Automatically balancing Beancount DKB transactions
#open-source , #personal-finance , #python
Beancount is one of my favorite packages in the Python ecosystem.
What is Beancount?
I've written about it in much more detail in other places on the internet, but if you're new to it, Beancount is a PyPI package that provides a set of tools for you to keep track of your personal finances using Python.
The entire workflow revolves around a
.beancount file on your disk that
contains all your financial transactions (really, "all" as in
"from-the-beginning-of-time all") specified using the double-entry bookkeeping
format. Keeping it up to date involves the following steps:
- Download all your financial activity (at regular time intervals) from your bank's website as PDF/CSV/whatever-your-bank-allows exports.
- Convert this data into a format that Beancount understand (this is the part which may or may not involve custom Python code).
- Add/append the output of step #2 to
At the end,
you.beancount contains all your financial activity where you can
use all the tools that Beancount (and the ecosystem) provides to run all sorts
of analysis on it.
One of my main bank accounts is with DKB. So to get Beancount working with DKB data exports, I wrote and currently maintain beancount-dkb, which provides a PyPI package to convert DKB CSV exports to the Beancount format.
So if one of the lines of your DKB CSV exports looks as follows:
"15.08.2022";"15.08.2022";"Lastschrift";"REWE Filialen Voll";"REWE SAGT DANKE.";"DE00000000000000000000";"AAAAAAAA";"-15,37";"000000000000000000";"0000000000000000000000";"";
... running it through an
ECImporter instance makes Beancount output something
like the following:
2022-08-15 * "REWE Filialen Voll" "REWE SAGT DANKE" Assets:DKB:EC -15.37 EUR
In terms of double-entry bookkeeping (which is what Beancount relies on), this is halfway there. We still need to add a second leg to this transaction to balance it out such that the total sum is zero.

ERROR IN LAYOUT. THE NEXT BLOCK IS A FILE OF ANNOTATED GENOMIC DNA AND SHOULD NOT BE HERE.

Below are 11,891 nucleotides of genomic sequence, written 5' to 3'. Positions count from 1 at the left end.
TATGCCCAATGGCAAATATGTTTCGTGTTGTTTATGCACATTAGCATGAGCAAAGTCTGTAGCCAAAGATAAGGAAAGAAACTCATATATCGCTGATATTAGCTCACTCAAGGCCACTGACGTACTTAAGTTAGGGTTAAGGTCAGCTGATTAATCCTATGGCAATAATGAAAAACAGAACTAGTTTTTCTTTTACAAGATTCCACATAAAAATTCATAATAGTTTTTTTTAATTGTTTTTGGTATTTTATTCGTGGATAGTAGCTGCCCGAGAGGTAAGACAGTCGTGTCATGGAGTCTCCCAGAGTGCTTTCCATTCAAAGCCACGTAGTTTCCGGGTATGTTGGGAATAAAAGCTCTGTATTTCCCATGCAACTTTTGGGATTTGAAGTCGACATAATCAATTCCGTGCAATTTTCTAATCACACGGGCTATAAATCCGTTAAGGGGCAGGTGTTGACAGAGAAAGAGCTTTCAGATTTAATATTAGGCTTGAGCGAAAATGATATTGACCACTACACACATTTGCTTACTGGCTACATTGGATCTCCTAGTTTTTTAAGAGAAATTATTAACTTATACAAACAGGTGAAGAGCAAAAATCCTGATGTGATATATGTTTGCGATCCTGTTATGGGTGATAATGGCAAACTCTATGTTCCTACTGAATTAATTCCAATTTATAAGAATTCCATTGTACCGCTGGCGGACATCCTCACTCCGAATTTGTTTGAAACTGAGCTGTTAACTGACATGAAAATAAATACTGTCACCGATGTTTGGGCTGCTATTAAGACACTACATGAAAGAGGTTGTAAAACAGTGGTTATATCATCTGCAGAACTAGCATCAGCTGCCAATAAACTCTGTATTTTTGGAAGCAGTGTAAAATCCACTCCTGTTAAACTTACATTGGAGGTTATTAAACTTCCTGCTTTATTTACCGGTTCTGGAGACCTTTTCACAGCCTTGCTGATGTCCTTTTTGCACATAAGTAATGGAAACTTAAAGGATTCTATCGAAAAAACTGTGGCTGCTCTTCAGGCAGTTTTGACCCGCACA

This step is something we usually do manually. But it doesn't always have to be.
Pattern matching against the Payee
Disclaimer: I stole the following idea from beancount-mercury written by Michael Lynch.
If we look at the original transaction, the payee is always the same. And even if won't always be the same, it's at least going to contain the same pattern.
We can make use of this fact to tell the DKB importers that if the payee string contains a specific value, automatically add a second posting to a separate matching account (which is what we would have done manually anyway). This is specifically the feature I ended up pushing to PyPI last weekend.
The package distributes two importers:
ECImporter (for the German EC accounts)
CreditImporter (for credit cards).
After the update from last weekend, initializing
ECImporter looks as follows:
CONFIG = ( ECImporter( 'DE1234567898765432100', 'Assets:DKB:EC', 'EUR', file_encoding='ISO-8859-1', # New payee_patterns=[ ('REWE Filialen Voll', 'Expenses:Supermarket:REWE'), ], ), )
payee_patterns is a new parameter that should contain a list of
(regex, account) tuples as an argument. With this in place,
ECImporter compiles the
given regular expressions and uses this list to check if the payee of a given
transaction matches any of the given values. If that is the case, the second
posting (referencing the
account) is automatically inserted.
CreditImporter has been adjusted as follows:
CONFIG = ( CreditImporter( '1234********5678', 'Assets:DKB:Credit', 'EUR', file_encoding='ISO-8859-1', # New description_patterns=[ ('REWE SAGT DANKE', 'Expenses:Supermarket:REWE'), ], ), )
The idea is the same as in
ECImporter. Just that instead of
CreditImporter relies on
description_patterns because at the time of this
writing, the CSV exports from DKB credit card accounts do not include a payee
field. So the transaction's description string is all we have to work with.
With this updated API and the updated importers,
outputs the following transaction:
2022-08-15 * "REWE Filialen Voll" "REWE SAGT DANKE" Assets:DKB:EC -15.37 EUR Expenses:Supermarket:REWE
The fact that I don't have to add this one line myself reduces my work by about a half. Thanks Michael, for coming up with the idea!